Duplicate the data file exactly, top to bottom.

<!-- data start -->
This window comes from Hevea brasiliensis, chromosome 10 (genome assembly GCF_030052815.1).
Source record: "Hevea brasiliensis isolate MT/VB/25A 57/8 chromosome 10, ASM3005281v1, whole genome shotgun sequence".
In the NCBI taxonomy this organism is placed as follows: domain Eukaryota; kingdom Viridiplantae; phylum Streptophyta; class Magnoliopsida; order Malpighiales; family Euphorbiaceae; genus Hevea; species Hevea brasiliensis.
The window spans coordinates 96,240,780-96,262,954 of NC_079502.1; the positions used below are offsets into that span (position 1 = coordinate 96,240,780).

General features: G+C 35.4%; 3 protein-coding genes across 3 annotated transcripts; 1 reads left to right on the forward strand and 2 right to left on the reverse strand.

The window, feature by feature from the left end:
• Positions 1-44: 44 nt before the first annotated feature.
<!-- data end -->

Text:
This window comes from Hevea brasiliensis, chromosome 10 (genome assembly GCF_030052815.1).
Source record: "Hevea brasiliensis isolate MT/VB/25A 57/8 chromosome 10, ASM3005281v1, whole genome shotgun sequence".
In the NCBI taxonomy this organism is placed as follows: domain Eukaryota; kingdom Viridiplantae; phylum Streptophyta; class Magnoliopsida; order Malpighiales; family Euphorbiaceae; genus Hevea; species Hevea brasiliensis.
The window spans coordinates 96,240,780-96,262,954 of NC_079502.1; the positions used below are offsets into that span (position 1 = coordinate 96,240,780).

General features: G+C 35.4%; 3 protein-coding genes across 3 annotated transcripts; 1 reads left to right on the forward strand and 2 right to left on the reverse strand.

The window, feature by feature from the left end:
• Positions 1-44: 44 nt before the first annotated feature.